and the efficiency:
where θ is the exact value,
is the estimate of the parameter and NOI represent the number of generated sample
(50,000).
The Number π
The constant π is an irrational number; that is, it cannot be written
as the ratio of two integers. By using the equivalent of 96sided polygons,
Archimedes (287212 BC) proved that 223/71<π < 22/7. Taking the average
of these values yields to 3.1419. However, π can be empirically estimated
by drawing a large circle, then measuring its diameter and circumference and
dividing the circumference by the diameter.
For any circle with radius r and diameter d = 2r, the circumference is πd and the area is πr^{2}. Further, π appears in formulas for areas and volumes of many other geometrical shapes based on circles, such as ellipses, spheres, cones and tori. Accordingly, ð appears in definite integrals that describe circumference, area or volume of shapes generated by circles. In the basic case, the area of a quadrant of a circle of radius unity is given by:
Table 1: 
Comparison between SRS and RSS in estimating π 

The results for estimating (Eq. 4) are shown in Table 1 showing the MSE, Bias as well as the EFF of the parameter estimates using SRS and RSS.
The Gaussian Integral
The Gaussian integral, or probability integral, is the improper integral
of the Gaussian function over the entire real line. It is named after the German
mathematician and physicist Carl Friedrich Gauss and the equation is:
This integral has wide applications including normalization in probability
theory and continuous Fourier transform. It also appears in the definition of
the error function. The Gaussian integral can be solved analytically through
the tools of calculus. That is, there is no elementary indefinite integral for
but the definite integral given in Eq. 5 can be evaluated.
The gaussian integral is also can be used to evaluate the exact value of π.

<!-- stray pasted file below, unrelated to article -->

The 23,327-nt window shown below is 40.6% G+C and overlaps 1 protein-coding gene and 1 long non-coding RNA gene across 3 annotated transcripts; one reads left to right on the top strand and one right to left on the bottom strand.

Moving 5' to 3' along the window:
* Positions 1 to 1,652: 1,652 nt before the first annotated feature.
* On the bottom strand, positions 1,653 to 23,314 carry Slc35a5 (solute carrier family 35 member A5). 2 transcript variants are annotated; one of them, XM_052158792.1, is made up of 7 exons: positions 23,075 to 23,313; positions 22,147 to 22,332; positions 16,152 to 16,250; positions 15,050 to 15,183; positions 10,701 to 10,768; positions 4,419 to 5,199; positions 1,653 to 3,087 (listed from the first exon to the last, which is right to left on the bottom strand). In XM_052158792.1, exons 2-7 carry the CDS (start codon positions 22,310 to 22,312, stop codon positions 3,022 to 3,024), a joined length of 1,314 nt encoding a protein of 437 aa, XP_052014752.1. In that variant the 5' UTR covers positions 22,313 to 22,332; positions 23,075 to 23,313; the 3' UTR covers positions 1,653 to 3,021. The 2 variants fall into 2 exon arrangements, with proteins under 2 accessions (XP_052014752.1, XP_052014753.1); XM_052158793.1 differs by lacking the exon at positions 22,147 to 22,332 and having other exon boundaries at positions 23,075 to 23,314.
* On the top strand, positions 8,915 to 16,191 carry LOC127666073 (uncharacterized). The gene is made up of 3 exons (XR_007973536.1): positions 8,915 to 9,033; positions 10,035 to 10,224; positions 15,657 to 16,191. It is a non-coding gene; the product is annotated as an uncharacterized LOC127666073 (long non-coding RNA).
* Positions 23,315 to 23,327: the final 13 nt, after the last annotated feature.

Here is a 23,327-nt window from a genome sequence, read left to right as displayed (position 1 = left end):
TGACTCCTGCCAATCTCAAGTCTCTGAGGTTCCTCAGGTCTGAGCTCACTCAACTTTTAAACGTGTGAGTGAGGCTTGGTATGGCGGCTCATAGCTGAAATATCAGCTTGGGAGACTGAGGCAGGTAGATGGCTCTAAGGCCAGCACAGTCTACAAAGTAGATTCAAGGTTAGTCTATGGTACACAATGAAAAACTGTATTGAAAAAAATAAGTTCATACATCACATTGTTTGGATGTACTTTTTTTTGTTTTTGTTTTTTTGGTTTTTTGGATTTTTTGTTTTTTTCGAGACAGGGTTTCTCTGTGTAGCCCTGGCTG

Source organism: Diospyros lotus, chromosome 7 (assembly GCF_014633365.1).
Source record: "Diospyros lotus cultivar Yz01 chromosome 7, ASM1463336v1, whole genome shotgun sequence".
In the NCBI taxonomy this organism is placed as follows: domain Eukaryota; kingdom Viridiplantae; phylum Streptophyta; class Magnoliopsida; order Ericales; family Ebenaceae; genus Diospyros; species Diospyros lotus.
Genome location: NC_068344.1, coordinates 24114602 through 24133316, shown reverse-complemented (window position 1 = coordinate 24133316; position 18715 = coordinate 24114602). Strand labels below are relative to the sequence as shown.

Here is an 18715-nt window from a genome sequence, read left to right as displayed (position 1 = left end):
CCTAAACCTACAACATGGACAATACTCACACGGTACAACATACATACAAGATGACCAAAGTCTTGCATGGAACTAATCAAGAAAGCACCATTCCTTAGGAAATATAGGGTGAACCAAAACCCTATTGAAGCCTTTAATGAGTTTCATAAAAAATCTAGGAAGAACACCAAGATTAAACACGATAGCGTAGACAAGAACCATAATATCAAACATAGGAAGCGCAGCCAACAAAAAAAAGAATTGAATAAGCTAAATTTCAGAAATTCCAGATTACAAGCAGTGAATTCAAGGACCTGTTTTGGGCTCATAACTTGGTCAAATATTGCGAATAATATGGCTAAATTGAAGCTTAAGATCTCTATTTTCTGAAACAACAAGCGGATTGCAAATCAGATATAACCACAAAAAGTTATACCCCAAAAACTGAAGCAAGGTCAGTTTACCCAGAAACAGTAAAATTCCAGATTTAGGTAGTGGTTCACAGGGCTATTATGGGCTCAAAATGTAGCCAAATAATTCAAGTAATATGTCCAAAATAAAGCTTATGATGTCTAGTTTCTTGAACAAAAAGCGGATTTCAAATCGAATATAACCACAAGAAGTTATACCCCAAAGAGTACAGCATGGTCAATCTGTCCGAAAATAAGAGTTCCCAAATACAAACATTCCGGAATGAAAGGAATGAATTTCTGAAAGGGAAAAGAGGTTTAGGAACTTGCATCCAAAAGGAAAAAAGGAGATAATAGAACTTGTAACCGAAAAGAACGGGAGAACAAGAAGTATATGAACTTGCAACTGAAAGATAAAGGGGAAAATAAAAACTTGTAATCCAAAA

Table 2: 
Comparison between SRS and RSS in estimating normal probailities 

Therefore, to have different results; we shrinkage the integral interval to
be evaluated on a finite limits; say [a,b]. such formulation allow us to evaluate
the area under normal curve.
Without loss of generality, we consider the integral limits to be [0,1]. Under the simulation assumptions, the results for evaluating the integral
By using both sampling schemes; are shown in Table 2 showing
the MSE, Bias as well as the EFF of the parameter estimates using SRS and RSS.
The GiniIndex
Economists use a cumulative distribution called Lorenz Curve to measure
the distribution of income among households in a given country. Typically, a
Lorenz Curve (Fig. 1) is defined on [0, 1], continuous, increasing
and concave up and passes through (0, 0) and (1, 1).
For example, the point (a, b) on the curve represents the fact that the bottom
a% of the households receive less than or equal to b% of the total income. The
Gini Index (coefficient of inequality), is the ratio of the area of the region
between y = x and the Lorenz Curve to the area under y = x.
Table 3: 
Comparison between SRS and RSS in estimating gini index:
p = 0.3 

The Gini index G for an income distribution of a certain country which is represented
by the Lorenz curve, for example:
depending on the fact that The Gini Index is
The performance of the coefficient of inequality over the intervals [0, 0.3]
is presented in Table 3, the results indicate that the estimator
based on RSS is superior to the estimators based on SRS in estimating GINI index.
Table 4: 
Comparison between SRS and RSS in estimating Gini Index:
p = 0.5 

Table 5: 
Comparison between SRS and RSS in estimating gini index:
p = 1.0 

Extending the area of coefficient of inequality to be in the interval [0, 0.5]
we observed the same inference about the proposed technique as given in Table
4. Also, the similar were obtained in Table 5 as the inequality
area is extended to be in the interval [0, 1].
CONCLUSION
In this study, we consider using simulated ranked set sampling for estimation the unidimensional integral. The method is illustrated by Monte Carlo experiments for estimating π and normal probabilities and the Gini index. All the simulation experiments indicated that estimators based on ranked set sample is more superior than the estimators based on simple random samples of the same size.